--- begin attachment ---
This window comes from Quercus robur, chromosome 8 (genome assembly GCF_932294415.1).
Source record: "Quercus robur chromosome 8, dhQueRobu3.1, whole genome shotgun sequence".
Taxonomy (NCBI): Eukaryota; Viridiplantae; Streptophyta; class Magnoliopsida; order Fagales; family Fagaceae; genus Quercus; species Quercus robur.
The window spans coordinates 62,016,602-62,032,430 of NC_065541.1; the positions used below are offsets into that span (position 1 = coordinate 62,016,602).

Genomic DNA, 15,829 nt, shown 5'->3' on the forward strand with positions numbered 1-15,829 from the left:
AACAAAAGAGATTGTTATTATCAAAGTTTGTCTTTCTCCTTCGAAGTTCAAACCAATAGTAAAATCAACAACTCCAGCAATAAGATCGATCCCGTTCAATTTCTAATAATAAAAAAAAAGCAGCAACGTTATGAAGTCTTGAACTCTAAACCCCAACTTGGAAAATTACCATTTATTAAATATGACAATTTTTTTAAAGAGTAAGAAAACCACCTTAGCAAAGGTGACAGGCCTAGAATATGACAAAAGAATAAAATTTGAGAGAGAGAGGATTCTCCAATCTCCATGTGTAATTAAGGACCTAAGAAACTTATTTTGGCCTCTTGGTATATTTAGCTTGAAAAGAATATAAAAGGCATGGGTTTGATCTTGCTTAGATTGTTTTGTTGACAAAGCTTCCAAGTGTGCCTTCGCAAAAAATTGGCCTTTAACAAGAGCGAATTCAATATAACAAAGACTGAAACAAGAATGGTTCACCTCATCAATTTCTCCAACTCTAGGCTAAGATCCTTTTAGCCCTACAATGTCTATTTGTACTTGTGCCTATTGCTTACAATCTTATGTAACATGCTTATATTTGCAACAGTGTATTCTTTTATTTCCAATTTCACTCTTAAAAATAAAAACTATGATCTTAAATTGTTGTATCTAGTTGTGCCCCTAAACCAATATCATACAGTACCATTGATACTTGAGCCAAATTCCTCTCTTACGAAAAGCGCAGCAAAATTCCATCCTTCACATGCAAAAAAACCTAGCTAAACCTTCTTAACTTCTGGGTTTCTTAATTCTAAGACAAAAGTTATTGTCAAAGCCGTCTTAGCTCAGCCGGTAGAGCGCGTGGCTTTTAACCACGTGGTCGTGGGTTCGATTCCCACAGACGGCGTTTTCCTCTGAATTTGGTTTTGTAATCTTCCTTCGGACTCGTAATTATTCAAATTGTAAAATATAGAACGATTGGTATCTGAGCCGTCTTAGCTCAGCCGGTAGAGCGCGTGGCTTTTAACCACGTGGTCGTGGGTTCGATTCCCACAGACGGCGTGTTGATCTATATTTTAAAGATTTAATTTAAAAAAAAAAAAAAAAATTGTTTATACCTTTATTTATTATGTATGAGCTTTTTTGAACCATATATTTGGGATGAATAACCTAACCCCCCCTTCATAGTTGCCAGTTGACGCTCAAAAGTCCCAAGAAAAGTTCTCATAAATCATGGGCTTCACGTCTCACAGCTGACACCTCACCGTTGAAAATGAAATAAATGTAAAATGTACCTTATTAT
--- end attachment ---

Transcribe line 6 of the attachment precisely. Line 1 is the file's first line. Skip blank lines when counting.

AACAAAAGAGATTGTTATTATCAAAGTTTGTCTTTCTCCTTCGAAGTTCAAACCAATAGTAAAATCAACAACTCCAGCAATAAGATCGATCCCGTTCAATTTCTAATAATAAAAAAAAAGCAGCAACGTTATGAAGTCTTGAACTCTAAACCCCAACTTGGAAAATTACCATTTATTAAATATGACAATTTTTTTAAAGAGTAAGAAAACCACCTTAGCAAAGGTGACAGGCCTAGAATATGACAAAAGAATAAAATTTGAGAGAGAGAGGATTCTCCAATCTCCATGTGTAATTAAGGACCTAAGAAACTTATTTTGGCCTCTTGGTATATTTAGCTTGAAAAGAATATAAAAGGCATGGGTTTGATCTTGCTTAGATTGTTTTGTTGACAAAGCTTCCAAGTGTGCCTTCGCAAAAAATTGGCCTTTAACAAGAGCGAATTCAATATAACAAAGACTGAAACAAGAATGGTTCACCTCATCAATTTCTCCAACTCTAGGCTAAGATCCTTTTAGCCCTACAATGTCTATTTGTACTTGTGCCTATTGCTTACAATCTTATGTAACATGCTTATATTTGCAACAGTGTATTCTTTTATTTCCAATTTCACTCTTAAAAATAAAAACTATGATCTTAAATTGTTGTATCTAGTTGTGCCCCTAAACCAATATCATACAGTACCATTGATACTTGAGCCAAATTCCTCTCTTACGAAAAGCGCAGCAAAATTCCATCCTTCACATGCAAAAAAACCTAGCTAAACCTTCTTAACTTCTGGGTTTCTTAATTCTAAGACAAAAGTTATTGTCAAAGCCGTCTTAGCTCAGCCGGTAGAGCGCGTGGCTTTTAACCACGTGGTCGTGGGTTCGATTCCCACAGACGGCGTTTTCCTCTGAATTTGGTTTTGTAATCTTCCTTCGGACTCGTAATTATTCAAATTGTAAAATATAGAACGATTGGTATCTGAGCCGTCTTAGCTCAGCCGGTAGAGCGCGTGGCTTTTAACCACGTGGTCGTGGGTTCGATTCCCACAGACGGCGTGTTGATCTATATTTTAAAGATTTAATTTAAAAAAAAAAAAAAAAATTGTTTATACCTTTATTTATTATGTATGAGCTTTTTTGAACCATATATTTGGGATGAATAACCTAACCCCCCCTTCATAGTTGCCAGTTGACGCTCAAAAGTCCCAAGAAAAGTTCTCATAAATCATGGGCTTCACGTCTCACAGCTGACACCTCACCGTTGAAAATGAAATAAATGTAAAATGTACCTTATTAT